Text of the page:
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A Cold Reception May Face President Obama at White House Africa Summit

By Andrea Billups   |   Monday, 04 Aug 2014 01:58 PM

President Obama may face a colder-than-expected reception from African leaders as he presides over a White House summit with 50 heads of state this week.

After a 2009 speech, which energized renewed hopes of a greater U.S. involvement and investment in Africa, those expectations have fallen away as little has changed under his leadership, POLITICO magazine reported.

“We realize that he is an American president, not an African president,” Maurice Okec Othiambo, a teacher at Kenya's Barack Obama Secondary School, told the magazine. “But we expected more. Our expectations have pretty much died out.”

Obama was ambitious when he spoke before parliament in Accra, Ghana, five years ago to lay out a broad vision and partnership for the two nations. But since then, corruption has flourished and even China has led the U.S. in investment in Africa.

“He has had very little impact on governance in Africa, which remains a highly corrupt continent,” said Adam Thiam, a journalist and former Harvard fellow who runs a website in Mali.

Despite the president's African heritage and relatives that remain in the country, “I would say that Obama represents a lost opportunity,” Thiam noted.

What progress has been made for Africa's interests and with American aid for its struggling residents could be overshadowed at the U.S.-Africa Leader's Summit by fears of the continent's ongoing Ebola epidemic as well as a growing climate of terrorism, the Wall Street Journal noted. The presidents of Liberia and Sierra Leone will stay home to deal with the disease crisis.

Those issues could also impede any business growth in Africa from the rest of the world, the Journal added.

Some believe the president will use the global meeting in Washington to tighten the nation's circle with Africa amid concerns that China's influence is broadening, the U.K.'s The Guardian reported, noting the summit's focus on trade and business.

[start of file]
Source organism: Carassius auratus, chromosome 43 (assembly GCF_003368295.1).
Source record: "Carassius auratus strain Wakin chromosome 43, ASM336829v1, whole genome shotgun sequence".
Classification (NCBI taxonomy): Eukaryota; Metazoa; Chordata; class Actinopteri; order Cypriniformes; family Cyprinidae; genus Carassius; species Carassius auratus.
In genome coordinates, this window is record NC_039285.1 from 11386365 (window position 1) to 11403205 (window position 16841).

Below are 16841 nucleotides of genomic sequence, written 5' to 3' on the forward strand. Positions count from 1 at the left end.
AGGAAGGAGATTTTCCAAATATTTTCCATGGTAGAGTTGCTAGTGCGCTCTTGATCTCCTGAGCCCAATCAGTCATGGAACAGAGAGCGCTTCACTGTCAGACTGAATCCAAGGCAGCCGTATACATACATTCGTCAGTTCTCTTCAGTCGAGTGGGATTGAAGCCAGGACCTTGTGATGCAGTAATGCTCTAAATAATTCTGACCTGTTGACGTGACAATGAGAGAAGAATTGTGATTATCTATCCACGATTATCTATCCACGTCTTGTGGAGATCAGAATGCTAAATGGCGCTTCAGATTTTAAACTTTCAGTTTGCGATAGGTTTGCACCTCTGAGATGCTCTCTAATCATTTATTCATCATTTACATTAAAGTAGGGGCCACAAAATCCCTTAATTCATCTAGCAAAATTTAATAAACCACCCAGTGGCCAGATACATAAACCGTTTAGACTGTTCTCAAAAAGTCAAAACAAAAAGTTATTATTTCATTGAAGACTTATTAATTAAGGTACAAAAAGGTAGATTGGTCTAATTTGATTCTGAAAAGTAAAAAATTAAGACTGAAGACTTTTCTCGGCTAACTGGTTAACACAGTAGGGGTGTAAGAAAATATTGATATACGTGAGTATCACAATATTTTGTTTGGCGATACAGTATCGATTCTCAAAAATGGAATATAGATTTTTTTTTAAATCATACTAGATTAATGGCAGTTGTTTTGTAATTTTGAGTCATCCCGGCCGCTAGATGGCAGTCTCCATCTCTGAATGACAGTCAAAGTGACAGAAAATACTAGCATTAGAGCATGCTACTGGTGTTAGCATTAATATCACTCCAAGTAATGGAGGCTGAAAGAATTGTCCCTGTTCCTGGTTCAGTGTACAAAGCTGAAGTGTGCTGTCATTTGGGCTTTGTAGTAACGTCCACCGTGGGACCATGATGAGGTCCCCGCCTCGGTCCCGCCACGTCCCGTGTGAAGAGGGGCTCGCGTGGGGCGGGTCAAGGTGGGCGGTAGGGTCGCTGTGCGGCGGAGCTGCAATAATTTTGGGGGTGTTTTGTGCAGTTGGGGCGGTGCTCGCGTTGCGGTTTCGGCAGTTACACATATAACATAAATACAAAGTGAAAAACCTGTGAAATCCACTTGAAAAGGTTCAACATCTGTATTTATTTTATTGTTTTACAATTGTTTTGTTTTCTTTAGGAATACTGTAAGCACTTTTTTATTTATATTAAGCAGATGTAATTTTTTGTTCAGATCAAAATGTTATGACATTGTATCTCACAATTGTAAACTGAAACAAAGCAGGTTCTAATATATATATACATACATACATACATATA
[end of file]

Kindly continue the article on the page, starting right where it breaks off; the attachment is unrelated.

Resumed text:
The president's deputy national security adviser, Ben Rhodes, pushed back on the notion that the summit was to shore up an alliance in the face of Chinese growth, but others believe that is the event's biggest purpose.

"The administration won't tell you that but it's at the front of their mind. America is losing influence and respect in Africa," Melvin Foote, founder of the Constituency for Africa, told the Guardian. "I hear it whenever I travel there."

One human rights activist and U.N. official told POLITICO that it may have been wrong for some Africans to have grand expectations of Obama's power there, even with his family connections.

“A lot of Africans wanted him to visit more, be seen more, use his moral pulpit more. But he’s had to put his focus on domestic health care and other issues, and Africa was moved off the agenda,” noted attorney Maina Kiai of Kenya, who serves as the U.N.'s special rapporteur on the rights of freedom of peaceful assembly and association.

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President Obama may face a colder-than-expected reception from African leaders as he presides over a White House summit with 50 heads of state this week.
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